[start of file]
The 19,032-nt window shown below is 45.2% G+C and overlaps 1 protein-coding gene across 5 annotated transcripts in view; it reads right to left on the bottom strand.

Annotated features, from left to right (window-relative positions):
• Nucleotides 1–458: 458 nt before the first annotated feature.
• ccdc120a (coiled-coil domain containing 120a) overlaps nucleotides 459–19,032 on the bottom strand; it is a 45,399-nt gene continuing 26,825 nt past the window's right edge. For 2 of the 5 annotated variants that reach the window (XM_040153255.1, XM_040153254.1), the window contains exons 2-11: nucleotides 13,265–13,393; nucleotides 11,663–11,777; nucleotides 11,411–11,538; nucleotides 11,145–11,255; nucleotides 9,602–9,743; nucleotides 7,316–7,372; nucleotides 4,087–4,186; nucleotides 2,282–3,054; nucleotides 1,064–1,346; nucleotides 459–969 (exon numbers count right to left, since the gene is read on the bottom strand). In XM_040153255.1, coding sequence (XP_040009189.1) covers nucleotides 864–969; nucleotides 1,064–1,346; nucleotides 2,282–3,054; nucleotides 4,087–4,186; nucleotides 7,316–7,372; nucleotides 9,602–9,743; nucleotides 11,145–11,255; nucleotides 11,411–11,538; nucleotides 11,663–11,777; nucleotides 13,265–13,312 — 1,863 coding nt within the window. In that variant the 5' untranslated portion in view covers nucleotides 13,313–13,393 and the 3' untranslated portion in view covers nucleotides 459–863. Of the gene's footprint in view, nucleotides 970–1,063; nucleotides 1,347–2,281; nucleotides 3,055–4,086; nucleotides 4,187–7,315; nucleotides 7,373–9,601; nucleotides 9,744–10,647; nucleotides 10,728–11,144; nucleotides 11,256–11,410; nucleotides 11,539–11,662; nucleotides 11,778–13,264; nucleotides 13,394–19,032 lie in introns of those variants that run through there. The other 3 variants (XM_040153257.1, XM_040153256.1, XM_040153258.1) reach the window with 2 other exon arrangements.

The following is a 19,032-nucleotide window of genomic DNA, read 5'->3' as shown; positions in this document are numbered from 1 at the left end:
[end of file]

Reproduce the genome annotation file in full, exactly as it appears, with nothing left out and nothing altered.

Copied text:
The 19,032-nt window shown below is 45.2% G+C and overlaps 1 protein-coding gene across 5 annotated transcripts in view; it reads right to left on the bottom strand.

Annotated features, from left to right (window-relative positions):
• Nucleotides 1–458: 458 nt before the first annotated feature.
• ccdc120a (coiled-coil domain containing 120a) overlaps nucleotides 459–19,032 on the bottom strand; it is a 45,399-nt gene continuing 26,825 nt past the window's right edge. For 2 of the 5 annotated variants that reach the window (XM_040153255.1, XM_040153254.1), the window contains exons 2-11: nucleotides 13,265–13,393; nucleotides 11,663–11,777; nucleotides 11,411–11,538; nucleotides 11,145–11,255; nucleotides 9,602–9,743; nucleotides 7,316–7,372; nucleotides 4,087–4,186; nucleotides 2,282–3,054; nucleotides 1,064–1,346; nucleotides 459–969 (exon numbers count right to left, since the gene is read on the bottom strand). In XM_040153255.1, coding sequence (XP_040009189.1) covers nucleotides 864–969; nucleotides 1,064–1,346; nucleotides 2,282–3,054; nucleotides 4,087–4,186; nucleotides 7,316–7,372; nucleotides 9,602–9,743; nucleotides 11,145–11,255; nucleotides 11,411–11,538; nucleotides 11,663–11,777; nucleotides 13,265–13,312 — 1,863 coding nt within the window. In that variant the 5' untranslated portion in view covers nucleotides 13,313–13,393 and the 3' untranslated portion in view covers nucleotides 459–863. Of the gene's footprint in view, nucleotides 970–1,063; nucleotides 1,347–2,281; nucleotides 3,055–4,086; nucleotides 4,187–7,315; nucleotides 7,373–9,601; nucleotides 9,744–10,647; nucleotides 10,728–11,144; nucleotides 11,256–11,410; nucleotides 11,539–11,662; nucleotides 11,778–13,264; nucleotides 13,394–19,032 lie in introns of those variants that run through there. The other 3 variants (XM_040153257.1, XM_040153256.1, XM_040153258.1) reach the window with 2 other exon arrangements.

The following is a 19,032-nucleotide window of genomic DNA, read 5'->3' as shown; positions in this document are numbered from 1 at the left end: